Continuing a fourth generation of dedication to the piano business, all three of the Unis sons are now involved with Classic Pianos of Portland.

Brian, Maurice’s eldest son, is head of operations – having been raised in the piano world all his life and trained by his father in all phases of the piano business. Aaron, the middle son, was first schooled in the piano shop after graduating from University of Oregon and now heads up the accounting department. Taylor, the youngest son, was first trained in inventory management and piano moving and storage. Today he is part of Classic team focusing on sales and customer service.

Classic Piano enjoys a trusted position in the industry always providing a wide, diverse and pristine selection of new and used pianos for every taste & budget.

Maurice has often said, “We deal with ‘dreamers’ — professional pianists, teachers, beginners of all ages — who want choices. Each pianist longs to find the ‘perfect piano’ that suits their particular taste and preference.” Ask what he means by “choices” and Maurice will explain it this way: “We continue to partner with the best manufacturers and never stop researching to ensure we offer value and quality. We carry pianos ranging from entry-level studio and professional uprights to heirloom models from Bösendorfer, Yamaha, Schimmel, and Mason & Hamlin grands as well as a wide collection of nearly new, like new and restored Steinways from every era.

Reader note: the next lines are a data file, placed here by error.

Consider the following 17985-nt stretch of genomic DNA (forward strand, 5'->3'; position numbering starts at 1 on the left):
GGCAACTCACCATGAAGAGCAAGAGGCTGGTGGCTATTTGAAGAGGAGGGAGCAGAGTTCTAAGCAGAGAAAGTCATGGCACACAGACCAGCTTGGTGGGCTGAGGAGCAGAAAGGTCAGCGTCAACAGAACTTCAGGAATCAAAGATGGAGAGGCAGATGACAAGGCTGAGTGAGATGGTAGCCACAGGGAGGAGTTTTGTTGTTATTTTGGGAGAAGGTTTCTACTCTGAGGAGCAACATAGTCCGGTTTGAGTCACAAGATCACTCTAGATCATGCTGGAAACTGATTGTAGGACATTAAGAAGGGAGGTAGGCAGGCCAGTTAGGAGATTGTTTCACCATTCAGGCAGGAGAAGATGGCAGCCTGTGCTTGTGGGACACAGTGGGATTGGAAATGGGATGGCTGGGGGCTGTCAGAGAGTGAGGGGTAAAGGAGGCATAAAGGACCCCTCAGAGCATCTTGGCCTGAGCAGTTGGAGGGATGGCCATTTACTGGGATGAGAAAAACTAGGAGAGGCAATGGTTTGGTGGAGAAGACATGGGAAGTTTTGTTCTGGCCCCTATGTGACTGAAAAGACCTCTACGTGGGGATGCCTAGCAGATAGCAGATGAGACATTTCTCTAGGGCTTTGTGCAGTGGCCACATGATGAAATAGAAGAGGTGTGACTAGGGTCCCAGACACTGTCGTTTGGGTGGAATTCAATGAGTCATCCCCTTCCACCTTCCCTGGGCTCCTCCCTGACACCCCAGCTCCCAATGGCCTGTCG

Then in February of 2013, when Sherman Clay / Moe’s Pianos decided to leave the Portland market, Classic Pianos was appointed as the official dealer for Steinway & Sons. “It was like a home coming!” said Maurice. But by October of the same year, Steinway & Sons offered Classic Pianos a continuing dealer relationship on the provision that Classic would become a Steinway only dealer.

This would have meant that Classic Pianos could no longer represent Bösendorfer, Yamaha, Schimmel, Mason & Hamlin, Charles R. Walter, or other top names, that had catapulted Classic Pianos into its national, award-winning reputation — from where it had started as a Steinway dealer at the original Moe’s Pianos.

After careful consideration, Maurice decided to give up the Steinway dealership effective December 31, 2013.

“I feel good about this decision,” Maurice said. “We deal with ‘dreamers’ — professional pianists, teachers, beginners of all ages — who want choices. Each pianist longs to find the ‘perfect piano’ that suits their particular taste and preference.” Ask what he means by “choices” and Maurice will explain it this way: “We carry pianos ranging from entry level studio and professional uprights — to heirloom quality Bösendorfer, Yamaha, Schimmel, and Mason & Hamlin grands that sell anywhere between $100,000 to over $230,000.”

Maurice concluded by saying that because of his continuing and abiding respect for Steinway & Sons instruments — especially vintage Steinways from the Golden Age of Piano Making — Classic Pianos will continue to offer elegant, restored Steinways as part of its Classic Collection.

Classic's Flagship Store Remains